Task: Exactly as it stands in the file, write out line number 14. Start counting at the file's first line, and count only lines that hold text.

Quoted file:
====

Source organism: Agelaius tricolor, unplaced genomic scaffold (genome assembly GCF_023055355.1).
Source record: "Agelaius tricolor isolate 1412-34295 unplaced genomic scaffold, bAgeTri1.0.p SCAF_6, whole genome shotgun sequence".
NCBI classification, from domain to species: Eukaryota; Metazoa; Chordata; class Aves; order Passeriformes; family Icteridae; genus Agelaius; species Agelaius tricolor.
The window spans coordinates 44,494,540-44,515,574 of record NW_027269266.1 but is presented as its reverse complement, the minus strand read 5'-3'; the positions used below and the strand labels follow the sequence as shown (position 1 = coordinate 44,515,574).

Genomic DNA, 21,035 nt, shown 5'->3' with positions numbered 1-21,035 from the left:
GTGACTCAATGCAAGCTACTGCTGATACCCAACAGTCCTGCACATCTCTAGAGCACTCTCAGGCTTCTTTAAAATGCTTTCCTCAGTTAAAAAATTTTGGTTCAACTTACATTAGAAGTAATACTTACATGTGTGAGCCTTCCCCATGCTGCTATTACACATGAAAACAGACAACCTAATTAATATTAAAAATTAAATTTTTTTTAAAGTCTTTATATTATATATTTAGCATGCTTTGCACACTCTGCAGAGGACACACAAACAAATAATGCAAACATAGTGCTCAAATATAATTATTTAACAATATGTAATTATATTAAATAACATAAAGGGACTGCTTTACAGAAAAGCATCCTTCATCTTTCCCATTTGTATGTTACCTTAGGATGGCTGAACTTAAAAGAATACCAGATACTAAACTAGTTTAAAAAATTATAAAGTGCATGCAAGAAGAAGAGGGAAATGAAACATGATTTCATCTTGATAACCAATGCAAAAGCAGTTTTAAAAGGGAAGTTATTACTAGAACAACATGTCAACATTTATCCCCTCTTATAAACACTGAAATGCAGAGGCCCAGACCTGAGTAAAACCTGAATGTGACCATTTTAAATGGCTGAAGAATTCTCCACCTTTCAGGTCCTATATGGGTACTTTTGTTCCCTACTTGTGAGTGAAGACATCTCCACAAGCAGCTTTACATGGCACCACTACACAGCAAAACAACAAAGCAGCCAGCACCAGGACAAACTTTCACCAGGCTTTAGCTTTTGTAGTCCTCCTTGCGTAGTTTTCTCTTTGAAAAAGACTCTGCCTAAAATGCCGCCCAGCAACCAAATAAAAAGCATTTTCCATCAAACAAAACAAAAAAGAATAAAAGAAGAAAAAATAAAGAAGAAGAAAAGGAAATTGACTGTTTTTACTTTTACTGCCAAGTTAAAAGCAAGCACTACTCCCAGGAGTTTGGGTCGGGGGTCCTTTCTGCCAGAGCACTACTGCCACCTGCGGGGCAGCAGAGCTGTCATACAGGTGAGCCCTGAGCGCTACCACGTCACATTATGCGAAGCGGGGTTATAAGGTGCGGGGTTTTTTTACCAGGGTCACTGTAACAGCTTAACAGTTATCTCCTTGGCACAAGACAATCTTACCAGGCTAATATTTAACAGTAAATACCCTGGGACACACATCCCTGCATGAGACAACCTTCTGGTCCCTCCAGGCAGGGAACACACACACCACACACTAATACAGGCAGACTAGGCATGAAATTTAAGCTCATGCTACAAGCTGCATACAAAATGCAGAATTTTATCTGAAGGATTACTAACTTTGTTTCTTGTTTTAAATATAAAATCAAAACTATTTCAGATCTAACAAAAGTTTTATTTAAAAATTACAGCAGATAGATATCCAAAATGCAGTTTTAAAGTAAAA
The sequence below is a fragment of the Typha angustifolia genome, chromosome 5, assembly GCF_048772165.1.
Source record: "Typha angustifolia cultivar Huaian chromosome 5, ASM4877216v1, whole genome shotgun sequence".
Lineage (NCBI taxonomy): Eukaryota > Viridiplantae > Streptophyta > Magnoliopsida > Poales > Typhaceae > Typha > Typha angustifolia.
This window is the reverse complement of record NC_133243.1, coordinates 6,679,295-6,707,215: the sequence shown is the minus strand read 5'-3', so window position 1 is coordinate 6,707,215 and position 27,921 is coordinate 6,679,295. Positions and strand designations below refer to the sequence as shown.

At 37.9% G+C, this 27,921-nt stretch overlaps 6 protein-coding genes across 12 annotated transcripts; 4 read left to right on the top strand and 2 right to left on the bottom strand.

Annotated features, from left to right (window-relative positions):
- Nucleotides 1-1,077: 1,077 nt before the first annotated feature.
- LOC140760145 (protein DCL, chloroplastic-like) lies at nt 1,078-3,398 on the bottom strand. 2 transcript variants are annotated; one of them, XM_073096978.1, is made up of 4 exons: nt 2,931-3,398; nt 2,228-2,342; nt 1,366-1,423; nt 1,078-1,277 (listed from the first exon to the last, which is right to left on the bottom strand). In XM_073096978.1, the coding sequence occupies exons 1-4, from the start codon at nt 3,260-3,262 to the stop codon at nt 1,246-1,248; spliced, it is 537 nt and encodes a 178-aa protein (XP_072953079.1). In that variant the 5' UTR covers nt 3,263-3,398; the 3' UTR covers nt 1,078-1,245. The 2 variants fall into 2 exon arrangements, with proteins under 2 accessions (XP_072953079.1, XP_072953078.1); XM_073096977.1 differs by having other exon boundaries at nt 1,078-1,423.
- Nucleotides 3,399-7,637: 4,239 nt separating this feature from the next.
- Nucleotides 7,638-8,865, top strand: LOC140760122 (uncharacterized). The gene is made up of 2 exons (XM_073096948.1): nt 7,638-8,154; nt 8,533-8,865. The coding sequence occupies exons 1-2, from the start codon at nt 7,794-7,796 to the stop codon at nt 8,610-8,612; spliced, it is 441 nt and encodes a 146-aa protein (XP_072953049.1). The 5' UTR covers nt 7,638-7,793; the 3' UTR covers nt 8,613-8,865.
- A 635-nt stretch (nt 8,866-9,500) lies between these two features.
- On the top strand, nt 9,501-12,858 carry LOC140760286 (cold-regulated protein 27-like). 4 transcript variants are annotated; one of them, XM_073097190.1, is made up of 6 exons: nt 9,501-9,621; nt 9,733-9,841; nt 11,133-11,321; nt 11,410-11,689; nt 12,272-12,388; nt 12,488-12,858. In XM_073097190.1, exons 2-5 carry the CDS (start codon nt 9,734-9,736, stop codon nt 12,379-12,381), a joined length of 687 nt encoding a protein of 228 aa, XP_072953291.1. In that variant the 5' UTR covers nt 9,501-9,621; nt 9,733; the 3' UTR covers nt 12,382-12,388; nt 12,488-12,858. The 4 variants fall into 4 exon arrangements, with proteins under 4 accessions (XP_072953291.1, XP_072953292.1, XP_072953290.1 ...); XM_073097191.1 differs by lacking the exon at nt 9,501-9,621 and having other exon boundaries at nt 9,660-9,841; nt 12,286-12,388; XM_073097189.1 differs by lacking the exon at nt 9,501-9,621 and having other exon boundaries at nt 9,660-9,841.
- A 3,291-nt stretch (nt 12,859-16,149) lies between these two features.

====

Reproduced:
- LOC140760145 (protein DCL, chloroplastic-like) lies at nt 1,078-3,398 on the bottom strand. 2 transcript variants are annotated; one of them, XM_073096978.1, is made up of 4 exons: nt 2,931-3,398; nt 2,228-2,342; nt 1,366-1,423; nt 1,078-1,277 (listed from the first exon to the last, which is right to left on the bottom strand). In XM_073096978.1, the coding sequence occupies exons 1-4, from the start codon at nt 3,260-3,262 to the stop codon at nt 1,246-1,248; spliced, it is 537 nt and encodes a 178-aa protein (XP_072953079.1). In that variant the 5' UTR covers nt 3,263-3,398; the 3' UTR covers nt 1,078-1,245. The 2 variants fall into 2 exon arrangements, with proteins under 2 accessions (XP_072953079.1, XP_072953078.1); XM_073096977.1 differs by having other exon boundaries at nt 1,078-1,423.